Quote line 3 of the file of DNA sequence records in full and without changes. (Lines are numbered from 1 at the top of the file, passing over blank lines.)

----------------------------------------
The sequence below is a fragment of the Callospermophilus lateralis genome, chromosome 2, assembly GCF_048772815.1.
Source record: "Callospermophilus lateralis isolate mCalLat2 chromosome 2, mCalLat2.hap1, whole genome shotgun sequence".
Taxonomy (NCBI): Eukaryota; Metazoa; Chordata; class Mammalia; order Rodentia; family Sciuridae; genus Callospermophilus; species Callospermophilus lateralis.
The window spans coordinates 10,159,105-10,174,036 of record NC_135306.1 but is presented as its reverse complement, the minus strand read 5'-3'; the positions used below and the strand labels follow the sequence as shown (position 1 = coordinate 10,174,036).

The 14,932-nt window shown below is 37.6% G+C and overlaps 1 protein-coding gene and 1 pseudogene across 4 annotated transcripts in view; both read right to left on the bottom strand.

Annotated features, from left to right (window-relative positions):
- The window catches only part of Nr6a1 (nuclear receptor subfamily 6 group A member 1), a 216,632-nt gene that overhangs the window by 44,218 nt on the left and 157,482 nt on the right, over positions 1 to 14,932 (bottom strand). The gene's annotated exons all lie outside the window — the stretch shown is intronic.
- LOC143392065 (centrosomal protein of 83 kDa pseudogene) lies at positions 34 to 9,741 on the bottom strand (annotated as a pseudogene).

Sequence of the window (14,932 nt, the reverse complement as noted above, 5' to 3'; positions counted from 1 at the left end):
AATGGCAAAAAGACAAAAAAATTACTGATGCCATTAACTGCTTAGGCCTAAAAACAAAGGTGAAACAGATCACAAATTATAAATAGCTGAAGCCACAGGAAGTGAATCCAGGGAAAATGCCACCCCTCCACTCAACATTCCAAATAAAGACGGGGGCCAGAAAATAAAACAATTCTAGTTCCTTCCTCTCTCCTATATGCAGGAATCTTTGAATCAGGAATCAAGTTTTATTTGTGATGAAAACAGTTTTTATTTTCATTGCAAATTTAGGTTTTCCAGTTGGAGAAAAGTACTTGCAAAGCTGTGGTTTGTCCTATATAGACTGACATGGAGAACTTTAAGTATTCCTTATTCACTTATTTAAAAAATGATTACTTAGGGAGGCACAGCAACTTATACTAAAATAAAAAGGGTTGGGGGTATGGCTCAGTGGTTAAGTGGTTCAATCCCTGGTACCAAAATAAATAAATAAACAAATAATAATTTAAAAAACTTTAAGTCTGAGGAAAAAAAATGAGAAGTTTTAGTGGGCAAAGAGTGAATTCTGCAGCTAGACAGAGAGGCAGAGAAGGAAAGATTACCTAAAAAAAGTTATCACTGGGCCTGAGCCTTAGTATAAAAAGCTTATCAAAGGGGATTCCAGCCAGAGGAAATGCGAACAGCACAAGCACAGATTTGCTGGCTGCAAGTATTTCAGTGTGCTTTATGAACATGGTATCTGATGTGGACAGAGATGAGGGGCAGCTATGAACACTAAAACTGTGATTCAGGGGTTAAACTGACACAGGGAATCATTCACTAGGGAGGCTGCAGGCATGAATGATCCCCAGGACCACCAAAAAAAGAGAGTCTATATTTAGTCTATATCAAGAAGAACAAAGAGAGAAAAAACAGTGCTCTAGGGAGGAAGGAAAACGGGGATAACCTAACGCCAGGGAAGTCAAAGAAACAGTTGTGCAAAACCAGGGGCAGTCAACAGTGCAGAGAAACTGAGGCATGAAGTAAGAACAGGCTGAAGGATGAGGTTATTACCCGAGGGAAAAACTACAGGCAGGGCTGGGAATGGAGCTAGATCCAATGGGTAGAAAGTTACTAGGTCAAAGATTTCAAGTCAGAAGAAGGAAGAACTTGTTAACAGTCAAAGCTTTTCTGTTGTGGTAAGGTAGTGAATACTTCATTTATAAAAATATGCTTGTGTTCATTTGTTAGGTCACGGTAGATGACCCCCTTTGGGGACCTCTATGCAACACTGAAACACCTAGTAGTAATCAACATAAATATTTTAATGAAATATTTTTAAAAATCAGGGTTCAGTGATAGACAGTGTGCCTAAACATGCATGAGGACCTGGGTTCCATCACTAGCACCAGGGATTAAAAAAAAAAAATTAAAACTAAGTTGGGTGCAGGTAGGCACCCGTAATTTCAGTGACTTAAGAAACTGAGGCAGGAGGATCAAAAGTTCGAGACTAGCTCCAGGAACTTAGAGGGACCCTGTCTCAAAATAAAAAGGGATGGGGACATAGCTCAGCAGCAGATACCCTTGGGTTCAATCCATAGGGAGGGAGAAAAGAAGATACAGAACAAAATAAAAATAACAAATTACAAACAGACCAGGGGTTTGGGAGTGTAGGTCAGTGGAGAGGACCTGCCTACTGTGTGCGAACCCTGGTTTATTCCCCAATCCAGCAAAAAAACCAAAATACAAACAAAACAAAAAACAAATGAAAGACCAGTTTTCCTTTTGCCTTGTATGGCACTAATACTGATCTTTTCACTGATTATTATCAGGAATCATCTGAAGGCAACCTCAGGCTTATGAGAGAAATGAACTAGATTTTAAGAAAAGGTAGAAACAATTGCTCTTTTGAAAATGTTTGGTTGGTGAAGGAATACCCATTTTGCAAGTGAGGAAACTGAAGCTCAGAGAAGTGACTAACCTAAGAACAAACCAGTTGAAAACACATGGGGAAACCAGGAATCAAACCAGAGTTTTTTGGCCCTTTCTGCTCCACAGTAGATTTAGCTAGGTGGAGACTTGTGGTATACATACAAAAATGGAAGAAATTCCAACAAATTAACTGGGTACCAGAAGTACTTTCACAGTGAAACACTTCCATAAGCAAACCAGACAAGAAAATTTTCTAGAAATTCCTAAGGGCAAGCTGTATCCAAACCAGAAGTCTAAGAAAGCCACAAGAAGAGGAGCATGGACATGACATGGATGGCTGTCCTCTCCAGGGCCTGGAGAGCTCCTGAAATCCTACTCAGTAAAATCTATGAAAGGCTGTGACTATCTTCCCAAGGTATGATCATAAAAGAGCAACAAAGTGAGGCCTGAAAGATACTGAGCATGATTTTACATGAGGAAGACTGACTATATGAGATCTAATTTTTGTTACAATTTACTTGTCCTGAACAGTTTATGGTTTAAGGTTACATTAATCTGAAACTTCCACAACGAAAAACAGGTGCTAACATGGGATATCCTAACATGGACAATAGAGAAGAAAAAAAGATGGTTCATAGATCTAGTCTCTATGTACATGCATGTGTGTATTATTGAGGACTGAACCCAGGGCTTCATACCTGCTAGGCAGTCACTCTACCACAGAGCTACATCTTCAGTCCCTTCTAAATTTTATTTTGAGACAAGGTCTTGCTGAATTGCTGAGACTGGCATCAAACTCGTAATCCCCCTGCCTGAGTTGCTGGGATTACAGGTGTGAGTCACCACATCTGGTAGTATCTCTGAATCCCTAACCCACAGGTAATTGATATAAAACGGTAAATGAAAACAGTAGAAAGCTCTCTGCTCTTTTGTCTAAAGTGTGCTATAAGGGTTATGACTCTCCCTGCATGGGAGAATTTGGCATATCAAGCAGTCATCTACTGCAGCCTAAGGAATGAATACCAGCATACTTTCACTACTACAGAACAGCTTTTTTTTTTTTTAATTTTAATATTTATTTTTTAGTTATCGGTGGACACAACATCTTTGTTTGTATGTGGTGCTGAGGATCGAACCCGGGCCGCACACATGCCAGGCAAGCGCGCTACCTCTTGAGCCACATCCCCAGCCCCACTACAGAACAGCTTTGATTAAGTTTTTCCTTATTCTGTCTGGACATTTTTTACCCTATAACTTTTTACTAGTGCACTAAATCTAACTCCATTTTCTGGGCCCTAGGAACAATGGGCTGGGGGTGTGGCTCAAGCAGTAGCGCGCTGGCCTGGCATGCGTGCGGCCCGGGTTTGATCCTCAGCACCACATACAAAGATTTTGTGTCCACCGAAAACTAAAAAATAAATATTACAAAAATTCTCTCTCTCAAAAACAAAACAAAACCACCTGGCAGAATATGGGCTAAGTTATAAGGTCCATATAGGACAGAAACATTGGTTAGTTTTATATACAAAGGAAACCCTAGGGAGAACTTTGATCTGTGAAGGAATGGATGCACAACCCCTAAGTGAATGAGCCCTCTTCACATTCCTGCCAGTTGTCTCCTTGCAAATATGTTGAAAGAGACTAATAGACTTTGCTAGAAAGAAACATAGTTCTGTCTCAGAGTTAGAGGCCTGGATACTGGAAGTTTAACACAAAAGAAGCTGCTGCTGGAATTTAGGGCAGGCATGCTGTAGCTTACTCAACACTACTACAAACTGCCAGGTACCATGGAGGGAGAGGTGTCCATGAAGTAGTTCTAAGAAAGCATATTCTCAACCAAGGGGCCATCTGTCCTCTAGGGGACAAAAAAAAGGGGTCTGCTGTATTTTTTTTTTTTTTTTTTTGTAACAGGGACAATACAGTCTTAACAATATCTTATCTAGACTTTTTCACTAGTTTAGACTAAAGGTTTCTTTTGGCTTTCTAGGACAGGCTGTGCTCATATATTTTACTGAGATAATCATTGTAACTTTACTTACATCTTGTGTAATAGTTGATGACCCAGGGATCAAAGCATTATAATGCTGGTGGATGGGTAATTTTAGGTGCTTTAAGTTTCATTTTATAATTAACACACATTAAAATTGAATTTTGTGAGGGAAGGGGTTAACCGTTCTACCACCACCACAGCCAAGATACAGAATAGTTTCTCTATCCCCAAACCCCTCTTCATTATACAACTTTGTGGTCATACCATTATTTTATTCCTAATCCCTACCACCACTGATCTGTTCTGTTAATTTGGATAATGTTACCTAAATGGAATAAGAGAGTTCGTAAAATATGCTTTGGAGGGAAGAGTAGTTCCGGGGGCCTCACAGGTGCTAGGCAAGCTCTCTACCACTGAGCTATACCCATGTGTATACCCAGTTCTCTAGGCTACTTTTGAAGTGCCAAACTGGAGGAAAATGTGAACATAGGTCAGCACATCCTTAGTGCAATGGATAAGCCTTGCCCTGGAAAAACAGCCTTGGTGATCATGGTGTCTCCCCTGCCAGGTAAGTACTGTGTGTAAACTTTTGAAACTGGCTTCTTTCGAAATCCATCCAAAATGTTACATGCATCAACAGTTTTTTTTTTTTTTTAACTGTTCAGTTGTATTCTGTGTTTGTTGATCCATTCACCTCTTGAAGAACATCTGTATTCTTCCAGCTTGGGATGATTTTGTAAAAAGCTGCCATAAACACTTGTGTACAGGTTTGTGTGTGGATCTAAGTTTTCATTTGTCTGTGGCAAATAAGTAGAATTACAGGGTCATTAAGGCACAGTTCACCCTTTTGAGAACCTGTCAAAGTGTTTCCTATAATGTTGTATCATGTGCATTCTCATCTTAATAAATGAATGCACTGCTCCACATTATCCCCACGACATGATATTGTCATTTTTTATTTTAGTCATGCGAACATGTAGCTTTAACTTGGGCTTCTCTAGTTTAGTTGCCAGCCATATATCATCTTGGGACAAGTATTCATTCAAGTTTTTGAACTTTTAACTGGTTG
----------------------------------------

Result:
Taxonomy (NCBI): Eukaryota; Metazoa; Chordata; class Mammalia; order Rodentia; family Sciuridae; genus Callospermophilus; species Callospermophilus lateralis.